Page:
“I’ll make the following claim: If a person has lost a leg in this Boston attack — if they’re motivated and generally healthy and reasonably athletic — they could, given current technology, they could walk or run across the finish line at the Boston Marathon this time next year.”
Making that bold statement is Hugh Herr, the renowned prosthetics and assistive technology expert who heads the Biomechatronics research group at MIT’s Media Lab (and is himself a double amputee). That’s what he said in response to my question about the future of the many victims who lost legs in Monday’s Marathon bombing. The current count, according to area hospitals, is 13 amputations.
What accounts for Herr’s optimism? Well, he’s already developed the world’s first powered ankle-foot prosthesis, which is being sold commercially and has been used by about 500 people. Also, Herr is a highly motivated guy: six months after his lower legs were amputated in 1982 after a climbing accident in which he got severe frostbite, he was walking — and climbing mountains again.
Indeed, Herr’s own artificial limbs are pretty powerful, with “…12 computers, five sensors and muscle-like actuator systems that able me to move throughout my day,” he told Terry Gross back in 2011.
These days, he said, speaking by phone from Spain, the long-term prognosis for patients with legs amputated below the knee, whether it’s one or both legs, “is very good.” For instance, the person will be able to “drive a car without hand controls, walk or run if they’re inclined,” he said.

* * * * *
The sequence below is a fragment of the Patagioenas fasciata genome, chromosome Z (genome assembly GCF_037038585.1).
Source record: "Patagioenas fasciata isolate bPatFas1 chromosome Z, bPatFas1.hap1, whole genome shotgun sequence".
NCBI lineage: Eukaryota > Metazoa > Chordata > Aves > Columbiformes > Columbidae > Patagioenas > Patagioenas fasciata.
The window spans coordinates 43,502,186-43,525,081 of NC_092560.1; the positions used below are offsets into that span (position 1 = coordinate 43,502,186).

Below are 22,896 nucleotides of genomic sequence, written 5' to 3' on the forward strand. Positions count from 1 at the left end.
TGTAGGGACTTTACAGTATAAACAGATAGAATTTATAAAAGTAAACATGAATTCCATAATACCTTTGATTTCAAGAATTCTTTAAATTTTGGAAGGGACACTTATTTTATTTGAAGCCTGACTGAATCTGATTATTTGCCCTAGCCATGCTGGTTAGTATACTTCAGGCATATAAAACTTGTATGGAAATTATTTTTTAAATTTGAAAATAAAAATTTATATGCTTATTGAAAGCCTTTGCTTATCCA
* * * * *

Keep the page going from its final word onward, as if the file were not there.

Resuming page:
The outlook is even pretty bright for more significant losses, Herr said, like an amputation above the knee (if it’s one leg only). “The person can lead a very normal life.”
If, however, the amputation involves both legs above the knee, he said the obstacles are far greater and the current technology isn’t quite able to emulate the body’s biology when it comes to walking and balancing. But Herr says within the decade, technology will improve enough to solve this problem “It’s just a matter of time before we crack the puzzle.”
So, he says, the younger victims of the bombing, at least, have time on their side. “If a young person has lost their leg in this horrific terrorist attack in Boston, what comes into the analysis of what their long term diagnosis will be is the ever increasing trajectory of technological innovation.” He adds: “If a person is 20 now, when they’re 40, the prosthetics we have today will look like they came out of a prehistoric age.”
In the future, Herr envisions neural connections will be made to artificial limbs. Here’s more from the Terry Gross interview:
“I predict that as we march into this 21st century, the changes we’ll see in prosthetic designs [will be that] the artificial prosthetic will become more intimate with the biological human body. There will be a mergence, if you will. The prosthesis will be attached to the body mechanically by a titanium shaft that goes right into the residual bone, wherein you can’t take the artificial limb off. Another intimate connection will be electrical. The nervous system of the human will be able to communicate directly with the synthetic nervous system of the artificial limb.
It’s still too early to predict how many of Monday’s Marathon victims will require limb amputations. WBUR’s Martha Bebinger says there are at least 13 confirmed amputations so far: five at Boston Medical Center; three at Beth Israel Deaconess Medical Center; four at Massachusetts General Hospital and one at Brigham and Women’s Hospital.
Despite the advances in prosthetic technology, let’s hope that number doesn’t rise.